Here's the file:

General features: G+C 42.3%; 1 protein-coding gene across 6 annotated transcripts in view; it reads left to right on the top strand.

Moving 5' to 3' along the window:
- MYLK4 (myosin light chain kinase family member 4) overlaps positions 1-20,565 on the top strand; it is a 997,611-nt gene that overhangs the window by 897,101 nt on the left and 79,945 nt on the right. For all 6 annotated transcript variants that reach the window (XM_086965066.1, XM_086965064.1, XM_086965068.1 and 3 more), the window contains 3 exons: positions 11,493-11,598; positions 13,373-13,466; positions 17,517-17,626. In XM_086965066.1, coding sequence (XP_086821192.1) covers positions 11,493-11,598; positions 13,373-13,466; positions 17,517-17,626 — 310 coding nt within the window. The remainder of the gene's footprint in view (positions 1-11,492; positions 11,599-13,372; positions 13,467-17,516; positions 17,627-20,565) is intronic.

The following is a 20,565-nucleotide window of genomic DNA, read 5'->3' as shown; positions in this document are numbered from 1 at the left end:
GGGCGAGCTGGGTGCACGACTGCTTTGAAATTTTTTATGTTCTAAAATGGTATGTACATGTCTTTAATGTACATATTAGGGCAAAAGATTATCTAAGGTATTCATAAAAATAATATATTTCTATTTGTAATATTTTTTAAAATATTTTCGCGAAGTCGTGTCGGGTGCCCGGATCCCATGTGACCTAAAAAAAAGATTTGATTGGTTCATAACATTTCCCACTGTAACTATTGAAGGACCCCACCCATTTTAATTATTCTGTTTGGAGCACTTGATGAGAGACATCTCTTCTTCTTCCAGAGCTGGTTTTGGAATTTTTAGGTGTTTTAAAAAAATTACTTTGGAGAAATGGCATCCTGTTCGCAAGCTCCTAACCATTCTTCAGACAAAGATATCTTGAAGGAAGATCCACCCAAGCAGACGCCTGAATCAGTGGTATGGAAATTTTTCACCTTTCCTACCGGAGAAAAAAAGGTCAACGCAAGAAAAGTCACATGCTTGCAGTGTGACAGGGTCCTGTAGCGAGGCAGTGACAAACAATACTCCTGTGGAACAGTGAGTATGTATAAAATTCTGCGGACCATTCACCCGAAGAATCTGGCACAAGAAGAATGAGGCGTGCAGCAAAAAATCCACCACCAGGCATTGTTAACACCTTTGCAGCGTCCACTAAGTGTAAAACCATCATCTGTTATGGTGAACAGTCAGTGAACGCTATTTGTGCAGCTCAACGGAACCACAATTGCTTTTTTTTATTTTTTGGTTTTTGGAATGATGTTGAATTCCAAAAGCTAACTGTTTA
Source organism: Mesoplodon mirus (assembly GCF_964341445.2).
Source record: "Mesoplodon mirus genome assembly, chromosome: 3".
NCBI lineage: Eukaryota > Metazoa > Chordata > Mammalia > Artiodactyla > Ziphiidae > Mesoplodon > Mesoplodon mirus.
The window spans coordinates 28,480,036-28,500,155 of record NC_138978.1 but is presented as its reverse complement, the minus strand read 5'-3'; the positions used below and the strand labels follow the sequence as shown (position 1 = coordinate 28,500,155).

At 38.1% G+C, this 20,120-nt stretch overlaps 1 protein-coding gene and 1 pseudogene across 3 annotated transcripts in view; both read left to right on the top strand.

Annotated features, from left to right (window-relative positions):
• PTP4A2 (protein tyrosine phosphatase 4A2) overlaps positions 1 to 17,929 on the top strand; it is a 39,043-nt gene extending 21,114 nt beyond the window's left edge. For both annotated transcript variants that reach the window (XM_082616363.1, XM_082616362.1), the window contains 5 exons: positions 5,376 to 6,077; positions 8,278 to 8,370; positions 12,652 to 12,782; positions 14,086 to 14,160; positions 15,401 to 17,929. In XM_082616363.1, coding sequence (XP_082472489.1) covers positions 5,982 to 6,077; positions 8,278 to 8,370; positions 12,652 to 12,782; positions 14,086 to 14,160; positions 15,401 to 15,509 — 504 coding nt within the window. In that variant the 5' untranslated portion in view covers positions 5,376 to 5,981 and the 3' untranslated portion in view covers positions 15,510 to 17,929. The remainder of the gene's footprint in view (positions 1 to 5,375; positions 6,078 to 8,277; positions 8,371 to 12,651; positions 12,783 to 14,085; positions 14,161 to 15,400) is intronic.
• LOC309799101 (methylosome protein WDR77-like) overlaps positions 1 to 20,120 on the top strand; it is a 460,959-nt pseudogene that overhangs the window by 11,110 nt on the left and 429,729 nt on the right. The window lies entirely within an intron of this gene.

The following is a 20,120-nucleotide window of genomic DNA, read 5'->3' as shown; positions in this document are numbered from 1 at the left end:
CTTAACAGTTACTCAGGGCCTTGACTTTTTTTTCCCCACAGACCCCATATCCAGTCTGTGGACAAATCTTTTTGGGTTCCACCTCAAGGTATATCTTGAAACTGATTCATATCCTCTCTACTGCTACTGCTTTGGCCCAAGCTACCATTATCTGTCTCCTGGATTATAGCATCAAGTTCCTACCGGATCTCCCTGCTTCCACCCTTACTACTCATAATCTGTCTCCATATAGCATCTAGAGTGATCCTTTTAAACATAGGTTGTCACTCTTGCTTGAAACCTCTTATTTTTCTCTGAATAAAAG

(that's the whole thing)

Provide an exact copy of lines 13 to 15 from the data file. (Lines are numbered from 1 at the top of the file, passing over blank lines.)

• LOC309799101 (methylosome protein WDR77-like) overlaps positions 1 to 20,120 on the top strand; it is a 460,959-nt pseudogene that overhangs the window by 11,110 nt on the left and 429,729 nt on the right. The window lies entirely within an intron of this gene.

The following is a 20,120-nucleotide window of genomic DNA, read 5'->3' as shown; positions in this document are numbered from 1 at the left end:
CTTAACAGTTACTCAGGGCCTTGACTTTTTTTTCCCCACAGACCCCATATCCAGTCTGTGGACAAATCTTTTTGGGTTCCACCTCAAGGTATATCTTGAAACTGATTCATATCCTCTCTACTGCTACTGCTTTGGCCCAAGCTACCATTATCTGTCTCCTGGATTATAGCATCAAGTTCCTACCGGATCTCCCTGCTTCCACCCTTACTACTCATAATCTGTCTCCATATAGCATCTAGAGTGATCCTTTTAAACATAGGTTGTCACTCTTGCTTGAAACCTCTTATTTTTCTCTGAATAAAAG